Women and Other Monsters is a fresh cultural analysis of female monsters from Greek mythology and an invitation for all women to reclaim these stories as inspiration for a more wild, more “monstrous” version of feminism. We spoke with author Jess Zimmerman about the inspiration for Women and Other Monsters, pain indexes for insect stings, and more!
“A thoughtful and deeply personal set of meditations on two subjects dear to my heart. Though as I read this, I couldn’t help but feel that it had been written for me personally, I suspect that it was written for you too.”author Kelly Link
Please tell us a little bit about what inspired you to write this book and how this story took shape for you.
I was absolutely transfixed by Greek mythology when I was a little kid, and in a lot of ways that stays with you; you stay conscious of the tropes and symbols, and you notice them in art and literature and life. I started noticing how many mythological monsters had become gendered insults—”gorgon” and “harpy” especially—and how women and feminized people were reclaiming these images, particularly Medusa, who’s the subject of the first essay in the book.
I wanted to think through the experience of being a woman or being treated as a woman through these monsters, which represent both the ways we’re constrained and the ways we can reclaim power and agency. Then Madeline Miller’s Circe came out while I was working on the book and confirmed that we were ready for another look at women who’d been made into villains in myth.
In two sentences or less, what’s something that might surprise Libro.fm listeners about your audiobook?
Though this started with my childhood mythology obsession, I also found space to work in a few of my other weird preoccupations—so they might get a chance to learn about wax anatomical figures, a very strange house in Wisconsin, or an index ranking how bad it feels to be stung by various insects. It’s not all feminist polemic!
Have you listened to your own audiobook? If so, what struck you about the narration?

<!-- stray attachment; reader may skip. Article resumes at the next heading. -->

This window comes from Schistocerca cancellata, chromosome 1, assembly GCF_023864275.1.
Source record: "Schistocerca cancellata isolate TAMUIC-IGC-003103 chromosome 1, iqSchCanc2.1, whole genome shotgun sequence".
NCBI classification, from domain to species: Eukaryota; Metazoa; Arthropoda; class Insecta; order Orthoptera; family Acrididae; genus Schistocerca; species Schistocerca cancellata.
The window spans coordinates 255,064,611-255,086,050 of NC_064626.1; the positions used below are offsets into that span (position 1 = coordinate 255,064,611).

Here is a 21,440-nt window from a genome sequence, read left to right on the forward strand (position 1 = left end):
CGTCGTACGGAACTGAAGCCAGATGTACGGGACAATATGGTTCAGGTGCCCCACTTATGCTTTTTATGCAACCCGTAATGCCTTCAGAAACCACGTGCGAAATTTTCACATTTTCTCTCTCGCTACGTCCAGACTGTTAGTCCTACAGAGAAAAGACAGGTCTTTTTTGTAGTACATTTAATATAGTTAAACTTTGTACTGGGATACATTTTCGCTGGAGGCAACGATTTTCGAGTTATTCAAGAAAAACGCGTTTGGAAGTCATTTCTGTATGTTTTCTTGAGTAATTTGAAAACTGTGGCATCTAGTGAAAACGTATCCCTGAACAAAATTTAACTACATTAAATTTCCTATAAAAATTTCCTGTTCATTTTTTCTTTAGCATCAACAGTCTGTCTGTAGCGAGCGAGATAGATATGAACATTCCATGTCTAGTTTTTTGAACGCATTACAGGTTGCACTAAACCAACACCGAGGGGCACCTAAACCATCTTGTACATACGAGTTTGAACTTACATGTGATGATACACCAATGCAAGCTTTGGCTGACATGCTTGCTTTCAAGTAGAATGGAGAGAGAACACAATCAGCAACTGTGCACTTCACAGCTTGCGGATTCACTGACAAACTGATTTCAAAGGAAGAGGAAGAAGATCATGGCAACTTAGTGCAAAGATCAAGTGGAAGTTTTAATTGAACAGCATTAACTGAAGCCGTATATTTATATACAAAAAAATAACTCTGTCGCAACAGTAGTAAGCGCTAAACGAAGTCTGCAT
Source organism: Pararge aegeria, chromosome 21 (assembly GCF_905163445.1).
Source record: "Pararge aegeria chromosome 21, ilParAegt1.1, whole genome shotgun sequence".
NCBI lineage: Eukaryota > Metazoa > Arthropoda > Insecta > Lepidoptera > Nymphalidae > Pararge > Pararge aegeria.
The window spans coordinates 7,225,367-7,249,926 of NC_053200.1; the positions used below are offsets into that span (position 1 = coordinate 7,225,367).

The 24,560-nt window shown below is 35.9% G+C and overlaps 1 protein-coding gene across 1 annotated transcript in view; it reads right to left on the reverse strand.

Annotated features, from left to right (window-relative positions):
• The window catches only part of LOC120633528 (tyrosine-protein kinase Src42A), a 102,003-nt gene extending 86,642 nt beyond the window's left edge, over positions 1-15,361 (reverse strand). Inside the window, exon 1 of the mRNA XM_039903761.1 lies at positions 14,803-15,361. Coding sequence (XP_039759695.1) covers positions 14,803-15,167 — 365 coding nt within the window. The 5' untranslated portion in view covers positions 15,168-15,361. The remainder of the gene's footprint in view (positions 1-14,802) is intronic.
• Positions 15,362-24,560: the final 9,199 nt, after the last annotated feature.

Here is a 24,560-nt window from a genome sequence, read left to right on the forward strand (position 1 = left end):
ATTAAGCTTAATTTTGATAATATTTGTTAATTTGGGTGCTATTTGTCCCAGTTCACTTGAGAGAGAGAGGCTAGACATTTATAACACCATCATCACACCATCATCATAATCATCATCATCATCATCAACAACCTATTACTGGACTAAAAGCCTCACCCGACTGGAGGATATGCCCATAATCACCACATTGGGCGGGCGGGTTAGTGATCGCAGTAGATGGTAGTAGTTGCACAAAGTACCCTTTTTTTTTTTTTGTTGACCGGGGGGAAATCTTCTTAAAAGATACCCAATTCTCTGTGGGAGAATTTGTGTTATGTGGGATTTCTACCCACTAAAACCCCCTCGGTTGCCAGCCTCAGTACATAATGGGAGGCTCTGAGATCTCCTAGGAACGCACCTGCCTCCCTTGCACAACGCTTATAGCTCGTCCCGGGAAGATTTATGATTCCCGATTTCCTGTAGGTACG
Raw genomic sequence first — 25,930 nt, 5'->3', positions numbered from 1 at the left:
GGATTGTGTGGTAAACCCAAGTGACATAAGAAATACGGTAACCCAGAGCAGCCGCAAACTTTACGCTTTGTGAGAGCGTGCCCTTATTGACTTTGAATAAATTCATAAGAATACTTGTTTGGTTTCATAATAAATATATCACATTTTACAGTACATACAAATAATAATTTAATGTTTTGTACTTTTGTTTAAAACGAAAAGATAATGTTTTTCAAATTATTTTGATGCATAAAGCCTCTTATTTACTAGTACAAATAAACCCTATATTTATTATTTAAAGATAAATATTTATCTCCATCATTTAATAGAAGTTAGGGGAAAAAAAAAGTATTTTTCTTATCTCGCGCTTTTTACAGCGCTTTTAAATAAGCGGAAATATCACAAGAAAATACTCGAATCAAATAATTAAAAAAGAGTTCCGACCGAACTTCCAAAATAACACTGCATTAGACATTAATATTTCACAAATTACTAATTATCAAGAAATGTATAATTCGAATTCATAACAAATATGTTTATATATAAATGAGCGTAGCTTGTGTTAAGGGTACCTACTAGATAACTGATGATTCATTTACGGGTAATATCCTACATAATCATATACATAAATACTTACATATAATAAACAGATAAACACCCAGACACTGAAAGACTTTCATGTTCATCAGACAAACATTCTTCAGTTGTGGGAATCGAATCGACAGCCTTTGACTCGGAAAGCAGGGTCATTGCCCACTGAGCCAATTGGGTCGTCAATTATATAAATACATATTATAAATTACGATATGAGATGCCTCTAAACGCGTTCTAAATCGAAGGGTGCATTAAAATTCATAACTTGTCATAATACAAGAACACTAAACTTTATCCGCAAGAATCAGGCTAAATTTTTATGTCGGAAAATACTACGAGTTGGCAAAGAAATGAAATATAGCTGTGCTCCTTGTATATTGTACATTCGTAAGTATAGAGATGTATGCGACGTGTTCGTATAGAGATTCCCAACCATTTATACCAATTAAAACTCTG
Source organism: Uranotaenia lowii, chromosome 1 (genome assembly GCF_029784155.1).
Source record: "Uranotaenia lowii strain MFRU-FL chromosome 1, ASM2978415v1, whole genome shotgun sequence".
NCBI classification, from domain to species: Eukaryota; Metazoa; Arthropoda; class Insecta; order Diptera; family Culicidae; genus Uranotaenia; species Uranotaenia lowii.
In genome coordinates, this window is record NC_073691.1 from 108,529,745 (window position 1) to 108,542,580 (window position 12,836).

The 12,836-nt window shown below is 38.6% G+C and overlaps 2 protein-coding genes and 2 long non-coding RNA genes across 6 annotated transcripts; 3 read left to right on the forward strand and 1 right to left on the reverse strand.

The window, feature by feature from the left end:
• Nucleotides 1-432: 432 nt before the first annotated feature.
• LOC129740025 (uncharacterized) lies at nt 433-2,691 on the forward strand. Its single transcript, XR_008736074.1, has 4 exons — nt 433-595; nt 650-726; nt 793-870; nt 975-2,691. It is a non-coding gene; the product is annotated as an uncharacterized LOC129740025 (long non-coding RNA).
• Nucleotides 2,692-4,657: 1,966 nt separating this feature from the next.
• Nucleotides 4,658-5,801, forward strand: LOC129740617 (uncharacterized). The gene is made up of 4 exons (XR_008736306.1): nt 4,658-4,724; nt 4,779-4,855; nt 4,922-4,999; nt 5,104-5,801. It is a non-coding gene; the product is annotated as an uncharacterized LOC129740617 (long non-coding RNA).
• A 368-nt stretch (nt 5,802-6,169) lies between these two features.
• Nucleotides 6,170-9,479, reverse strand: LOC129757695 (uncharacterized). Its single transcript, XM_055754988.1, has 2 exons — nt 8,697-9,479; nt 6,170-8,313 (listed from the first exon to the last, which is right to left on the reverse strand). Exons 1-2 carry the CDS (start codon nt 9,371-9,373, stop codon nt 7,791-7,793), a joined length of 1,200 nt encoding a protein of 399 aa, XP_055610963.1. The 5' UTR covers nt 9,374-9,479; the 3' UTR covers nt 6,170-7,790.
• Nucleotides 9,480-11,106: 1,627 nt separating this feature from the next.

I’ve only listened to a sample; though it’s not a memoir, there are enough personal elements that it’s deeply weird for me to hear someone else narrating it. But I asked for a reader who sounded like someone you’d want to be friends with, and I think they nailed it with Vanessa Moyen.
Are you an audiobook listener? If so, what are some of your favorite audiobooks?
I zone out too easily to listen to complicated books, but I like to listen to funny ones while exercising or commuting (in the Before Times, I had a nice walk home from work that was a perfect time for books). I have been listening to Terry Pratchett’s audiobooks narrated by Stephen Briggs on my stupid little pandemic walks and they’re just perfect.
What have independent bookstores and/or booksellers meant to you personally and professionally?
They have really defined my life in a big way. My first job was at an independent bookstore, and I worked there on and off from age 15-21 and learned a lot about what was out there. My major hangouts as a teen were independent bookstores, and things I stumbled across there were formative. Some of my favorite places in the universe are independent bookstores (I’m thinking especially of the The Montague Bookmill in Montague, MA). I try not to get too fetishistic about books or reading—being a reader doesn’t make you a better person, and owning a lot of books doesn’t make you a better reader—but independent bookstores as a space of discovery and community have been really, really important to me.
Header photo by Helen Rosner